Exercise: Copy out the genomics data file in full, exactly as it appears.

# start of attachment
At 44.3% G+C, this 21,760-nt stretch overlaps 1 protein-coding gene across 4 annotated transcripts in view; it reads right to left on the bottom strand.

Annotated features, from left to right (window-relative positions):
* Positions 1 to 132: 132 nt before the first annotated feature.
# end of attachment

At 44.3% G+C, this 21,760-nt stretch overlaps 1 protein-coding gene across 4 annotated transcripts in view; it reads right to left on the bottom strand.

Annotated features, from left to right (window-relative positions):
* Positions 1 to 132: 132 nt before the first annotated feature.